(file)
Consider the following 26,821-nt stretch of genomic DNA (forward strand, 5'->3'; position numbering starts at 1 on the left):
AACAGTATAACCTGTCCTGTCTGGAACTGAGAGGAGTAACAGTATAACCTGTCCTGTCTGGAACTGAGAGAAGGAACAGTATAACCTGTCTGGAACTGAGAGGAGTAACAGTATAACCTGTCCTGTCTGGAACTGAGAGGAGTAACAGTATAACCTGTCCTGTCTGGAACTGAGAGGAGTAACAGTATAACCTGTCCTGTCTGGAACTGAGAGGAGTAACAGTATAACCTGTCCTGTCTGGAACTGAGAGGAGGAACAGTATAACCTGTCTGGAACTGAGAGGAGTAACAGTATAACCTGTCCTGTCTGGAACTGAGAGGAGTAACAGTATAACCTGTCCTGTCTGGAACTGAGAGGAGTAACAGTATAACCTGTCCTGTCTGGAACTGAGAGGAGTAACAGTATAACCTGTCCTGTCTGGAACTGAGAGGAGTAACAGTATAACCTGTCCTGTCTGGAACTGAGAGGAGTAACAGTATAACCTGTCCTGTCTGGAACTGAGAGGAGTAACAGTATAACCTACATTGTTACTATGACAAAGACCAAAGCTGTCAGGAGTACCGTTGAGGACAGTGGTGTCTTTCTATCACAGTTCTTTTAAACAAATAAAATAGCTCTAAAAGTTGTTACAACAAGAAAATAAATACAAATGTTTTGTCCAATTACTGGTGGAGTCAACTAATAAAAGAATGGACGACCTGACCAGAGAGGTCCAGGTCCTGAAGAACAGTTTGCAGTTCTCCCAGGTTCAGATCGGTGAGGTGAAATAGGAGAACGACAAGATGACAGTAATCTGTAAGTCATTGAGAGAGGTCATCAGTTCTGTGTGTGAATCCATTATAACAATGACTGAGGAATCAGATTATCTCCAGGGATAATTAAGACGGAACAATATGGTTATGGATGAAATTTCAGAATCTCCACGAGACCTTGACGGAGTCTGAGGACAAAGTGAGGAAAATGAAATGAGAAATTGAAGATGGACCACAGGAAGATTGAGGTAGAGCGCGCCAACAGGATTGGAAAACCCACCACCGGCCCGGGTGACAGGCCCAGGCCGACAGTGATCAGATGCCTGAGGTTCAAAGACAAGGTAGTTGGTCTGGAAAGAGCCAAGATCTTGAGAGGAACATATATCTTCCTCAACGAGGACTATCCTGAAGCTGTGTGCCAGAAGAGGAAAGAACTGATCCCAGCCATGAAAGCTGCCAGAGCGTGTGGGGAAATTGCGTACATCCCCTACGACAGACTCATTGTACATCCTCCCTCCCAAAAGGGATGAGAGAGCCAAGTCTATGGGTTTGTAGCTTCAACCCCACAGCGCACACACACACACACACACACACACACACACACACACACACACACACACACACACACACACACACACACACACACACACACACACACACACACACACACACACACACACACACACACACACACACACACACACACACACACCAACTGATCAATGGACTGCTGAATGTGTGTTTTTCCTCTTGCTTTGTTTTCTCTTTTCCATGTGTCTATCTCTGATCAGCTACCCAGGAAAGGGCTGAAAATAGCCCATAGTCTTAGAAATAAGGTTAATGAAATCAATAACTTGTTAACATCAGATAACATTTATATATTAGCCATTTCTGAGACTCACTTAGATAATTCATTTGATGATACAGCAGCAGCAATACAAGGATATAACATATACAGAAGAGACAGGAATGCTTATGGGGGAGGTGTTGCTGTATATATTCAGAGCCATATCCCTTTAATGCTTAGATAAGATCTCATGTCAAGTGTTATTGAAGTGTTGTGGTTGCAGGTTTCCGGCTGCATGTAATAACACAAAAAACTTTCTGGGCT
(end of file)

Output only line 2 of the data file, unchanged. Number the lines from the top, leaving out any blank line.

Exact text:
AACAGTATAACCTGTCCTGTCTGGAACTGAGAGGAGTAACAGTATAACCTGTCCTGTCTGGAACTGAGAGAAGGAACAGTATAACCTGTCTGGAACTGAGAGGAGTAACAGTATAACCTGTCCTGTCTGGAACTGAGAGGAGTAACAGTATAACCTGTCCTGTCTGGAACTGAGAGGAGTAACAGTATAACCTGTCCTGTCTGGAACTGAGAGGAGTAACAGTATAACCTGTCCTGTCTGGAACTGAGAGGAGGAACAGTATAACCTGTCTGGAACTGAGAGGAGTAACAGTATAACCTGTCCTGTCTGGAACTGAGAGGAGTAACAGTATAACCTGTCCTGTCTGGAACTGAGAGGAGTAACAGTATAACCTGTCCTGTCTGGAACTGAGAGGAGTAACAGTATAACCTGTCCTGTCTGGAACTGAGAGGAGTAACAGTATAACCTGTCCTGTCTGGAACTGAGAGGAGTAACAGTATAACCTGTCCTGTCTGGAACTGAGAGGAGTAACAGTATAACCTACATTGTTACTATGACAAAGACCAAAGCTGTCAGGAGTACCGTTGAGGACAGTGGTGTCTTTCTATCACAGTTCTTTTAAACAAATAAAATAGCTCTAAAAGTTGTTACAACAAGAAAATAAATACAAATGTTTTGTCCAATTACTGGTGGAGTCAACTAATAAAAGAATGGACGACCTGACCAGAGAGGTCCAGGTCCTGAAGAACAGTTTGCAGTTCTCCCAGGTTCAGATCGGTGAGGTGAAATAGGAGAACGACAAGATGACAGTAATCTGTAAGTCATTGAGAGAGGTCATCAGTTCTGTGTGTGAATCCATTATAACAATGACTGAGGAATCAGATTATCTCCAGGGATAATTAAGACGGAACAATATGGTTATGGATGAAATTTCAGAATCTCCACGAGACCTTGACGGAGTCTGAGGACAAAGTGAGGAAAATGAAATGAGAAATTGAAGATGGACCACAGGAAGATTGAGGTAGAGCGCGCCAACAGGATTGGAAAACCCACCACCGGCCCGGGTGACAGGCCCAGGCCGACAGTGATCAGATGCCTGAGGTTCAAAGACAAGGTAGTTGGTCTGGAAAGAGCCAAGATCTTGAGAGGAACATATATCTTCCTCAACGAGGACTATCCTGAAGCTGTGTGCCAGAAGAGGAAAGAACTGATCCCAGCCATGAAAGCTGCCAGAGCGTGTGGGGAAATTGCGTACATCCCCTACGACAGACTCATTGTACATCCTCCCTCCCAAAAGGGATGAGAGAGCCAAGTCTATGGGTTTGTAGCTTCAACCCCACAGCGCACACACACACACACACACACACACACACACACACACACACACACACACACACACACACACACACACACACACACACACACACACACACACACACACACACACACACACACACACACACACACACACACACACACACACACCAACTGATCAATGGACTGCTGAATGTGTGTTTTTCCTCTTGCTTTGTTTTCTCTTTTCCATGTGTCTATCTCTGATCAGCTACCCAGGAAAGGGCTGAAAATAGCCCATAGTCTTAGAAATAAGGTTAATGAAATCAATAACTTGTTAACATCAGATAACATTTATATATTAGCCATTTCTGAGACTCACTTAGATAATTCATTTGATGATACAGCAGCAGCAATACAAGGATATAACATATACAGAAGAGACAGGAATGCTTATGGGGGAGGTGTTGCTGTATATATTCAGAGCCATATCCCTTTAATGCTTAGATAAGATCTCATGTCAAGTGTTATTGAAGTGTTGTGGTTGCAGGTTTCCGGCTGCATGTAATAACACAAAAAACTTTCTGGGCT